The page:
Your voices need to be heard in Madison

My job this campaign season, and throughout my term when elected, is to listen.  As the Representative to Assembly District 2, it is my responsibility to you the electorate, to be not only your ears here, but your voice in Madison.  Throughout the campaign we listened to your questions and have identified the following key topics on your mind this election cycle.

I've shared some of my thoughts and positions.I look forward to you connecting with me to discuss any of these or other areas of interest or concern in person when I am out campaigning or reaching out directly to me by email, phone or through our Facebook page.  I look forward to the conversation.

Key Issues in Wisconsin Assembly District 2:

Transportation budget, condition of our roads and the impact on our economy

I have worked the last 33 years in road construction, training and leading crews to award winning results in WI, across the US and globally. I honed my negotiation and collaboration skills in my job, often driving results even when I didn’t speak the language. I have seen first hand the negative impact that roads in disrepair, poorly thought out designs, and wasteful spend can have on a community. Our manufacturing supply chain, our agricultural industry and our tourism industry cannot thrive on crumbling roadways. Not to mention the cost of the wear and tear you and I personally experience on our vehicles.

Funding for the transportation is hotly contested every year. No one wants to pony up but everyone wants a piece of the pie. We need to find alternate revenue streams. Here is what I propose:

1. The gas tax has not been raised in 10 years and I would support a 5 cent increase.
2. Redirect 2/3rds of revenues from local, county and state level traffic citations to the budget
3. Legalize marijuana and put 2/3rds of taxes collected from towards the budget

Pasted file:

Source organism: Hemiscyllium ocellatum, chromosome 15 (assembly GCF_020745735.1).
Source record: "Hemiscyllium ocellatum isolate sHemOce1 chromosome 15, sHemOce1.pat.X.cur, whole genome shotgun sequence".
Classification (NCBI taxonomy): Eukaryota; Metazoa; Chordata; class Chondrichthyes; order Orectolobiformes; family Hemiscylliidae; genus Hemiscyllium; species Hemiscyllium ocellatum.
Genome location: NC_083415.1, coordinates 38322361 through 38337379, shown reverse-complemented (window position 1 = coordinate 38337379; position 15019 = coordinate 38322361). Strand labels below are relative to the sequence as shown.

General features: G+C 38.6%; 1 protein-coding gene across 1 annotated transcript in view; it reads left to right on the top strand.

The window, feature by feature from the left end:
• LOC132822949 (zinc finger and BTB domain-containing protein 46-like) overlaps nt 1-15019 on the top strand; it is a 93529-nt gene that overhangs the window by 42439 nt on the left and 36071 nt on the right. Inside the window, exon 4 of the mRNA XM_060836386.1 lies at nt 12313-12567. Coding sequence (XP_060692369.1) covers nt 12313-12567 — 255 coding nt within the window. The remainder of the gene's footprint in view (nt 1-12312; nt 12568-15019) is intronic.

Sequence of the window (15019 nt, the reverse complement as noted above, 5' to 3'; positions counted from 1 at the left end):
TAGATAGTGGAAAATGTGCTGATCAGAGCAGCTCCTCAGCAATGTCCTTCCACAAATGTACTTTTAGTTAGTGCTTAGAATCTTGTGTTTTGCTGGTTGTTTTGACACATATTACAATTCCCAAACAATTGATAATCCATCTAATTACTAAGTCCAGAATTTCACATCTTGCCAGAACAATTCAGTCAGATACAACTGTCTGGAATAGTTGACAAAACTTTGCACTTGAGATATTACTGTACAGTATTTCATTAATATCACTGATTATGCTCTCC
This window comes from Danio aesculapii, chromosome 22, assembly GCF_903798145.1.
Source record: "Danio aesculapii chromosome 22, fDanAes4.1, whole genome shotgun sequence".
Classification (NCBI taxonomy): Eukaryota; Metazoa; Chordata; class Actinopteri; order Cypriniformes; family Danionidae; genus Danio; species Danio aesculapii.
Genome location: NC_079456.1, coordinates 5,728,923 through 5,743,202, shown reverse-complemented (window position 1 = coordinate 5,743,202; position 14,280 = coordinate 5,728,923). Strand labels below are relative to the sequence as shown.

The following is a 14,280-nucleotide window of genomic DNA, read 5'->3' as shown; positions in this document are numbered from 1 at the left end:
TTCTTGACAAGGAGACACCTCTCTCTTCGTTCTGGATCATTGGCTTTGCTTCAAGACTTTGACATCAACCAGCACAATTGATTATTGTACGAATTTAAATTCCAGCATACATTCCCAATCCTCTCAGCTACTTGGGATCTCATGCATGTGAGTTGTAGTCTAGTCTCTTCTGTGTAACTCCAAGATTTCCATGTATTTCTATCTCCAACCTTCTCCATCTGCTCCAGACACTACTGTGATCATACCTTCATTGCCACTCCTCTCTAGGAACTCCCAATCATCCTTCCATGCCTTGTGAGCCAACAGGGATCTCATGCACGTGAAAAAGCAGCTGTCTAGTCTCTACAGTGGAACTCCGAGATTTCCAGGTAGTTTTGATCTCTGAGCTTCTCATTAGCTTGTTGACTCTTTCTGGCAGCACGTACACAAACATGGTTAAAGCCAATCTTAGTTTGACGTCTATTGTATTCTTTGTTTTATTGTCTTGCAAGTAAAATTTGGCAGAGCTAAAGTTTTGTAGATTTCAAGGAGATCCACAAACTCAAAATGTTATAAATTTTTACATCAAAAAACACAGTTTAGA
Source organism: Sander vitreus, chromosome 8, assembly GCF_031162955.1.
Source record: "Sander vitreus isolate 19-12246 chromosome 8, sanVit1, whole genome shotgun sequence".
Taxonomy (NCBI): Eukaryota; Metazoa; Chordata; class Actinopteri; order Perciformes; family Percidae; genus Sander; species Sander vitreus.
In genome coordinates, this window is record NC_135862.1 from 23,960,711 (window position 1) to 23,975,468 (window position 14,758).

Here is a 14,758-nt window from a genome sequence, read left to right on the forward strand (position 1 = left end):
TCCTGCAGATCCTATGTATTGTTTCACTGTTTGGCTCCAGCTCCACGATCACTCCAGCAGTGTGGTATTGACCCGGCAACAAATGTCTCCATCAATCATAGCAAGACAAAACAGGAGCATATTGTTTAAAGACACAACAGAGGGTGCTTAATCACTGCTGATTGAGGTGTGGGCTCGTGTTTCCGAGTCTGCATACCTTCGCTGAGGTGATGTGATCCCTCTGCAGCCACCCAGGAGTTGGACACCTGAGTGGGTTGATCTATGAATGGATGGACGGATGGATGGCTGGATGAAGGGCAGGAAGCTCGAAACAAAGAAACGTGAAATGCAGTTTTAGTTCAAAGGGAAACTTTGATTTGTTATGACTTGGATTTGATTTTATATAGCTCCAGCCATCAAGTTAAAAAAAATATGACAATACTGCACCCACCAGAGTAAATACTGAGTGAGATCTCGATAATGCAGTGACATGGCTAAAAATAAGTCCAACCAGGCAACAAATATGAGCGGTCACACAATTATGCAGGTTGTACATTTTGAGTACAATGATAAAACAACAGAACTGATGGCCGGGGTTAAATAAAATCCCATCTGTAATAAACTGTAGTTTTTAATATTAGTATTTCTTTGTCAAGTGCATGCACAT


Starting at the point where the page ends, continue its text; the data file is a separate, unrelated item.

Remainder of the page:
Management of the budget itself needs professional, not political, oversite by industry experts as it is filled with wasteful spend (decorated underpasses, stamped concrete intersections, etc.).

These are a few of my ideas. I invite your comments and feedback.

Levy Limits

First of all...what are they and why do they matter to you and me and the voters in this district. Under the current state budget a city or town is allowed to increase its levy (let's just call it what it over the amount it taxed in the prior year by a % increase based on value from net new construction. So, if no new construction occurred in your community, then your allowable tax increase is zero ...percent.

That's good right? We don't want new taxes. And in a lot of our communities there is relatively little to no new construction. So isn't this state administered restriction a good thing?

Like many of you and many of our towns, my wife and I are on a tight budget. We don't have a lot of wiggle room if let's say we had to replace a roof or help fund our grandkids education or deal with an unexpected medical emergency. For many of our communities, when they set their budget they too are stretched thin and have to decide where to spend your tax dollars...improve the roads? increase fire protection? snow plowing? The current process has towns trying to manage for the future by looking backward at the past.

I grew up on Denmark and now live in Two Rivers. Both wonderful communities but both in need of ways to improve services to existing residents and as such, be more attractive to folks who may want to move here, start a business here and help our local economy thrive.

My reaction to the questions about eliminating these levy (tax) limits is this...we need to let our local governments - which by they way you and I need to step up and play a more active role in by attending town council meetings and making our voices heard - govern themselves, but within reason. I would support loosening the current levy limits and the cumbersome referendum process to allow towns to look ahead to future needs and growth strategies and plan accordingly. BUT I would also work to ensure there is a clause in place whereby the citizens of any of these towns need to approve any increase by a majority vote.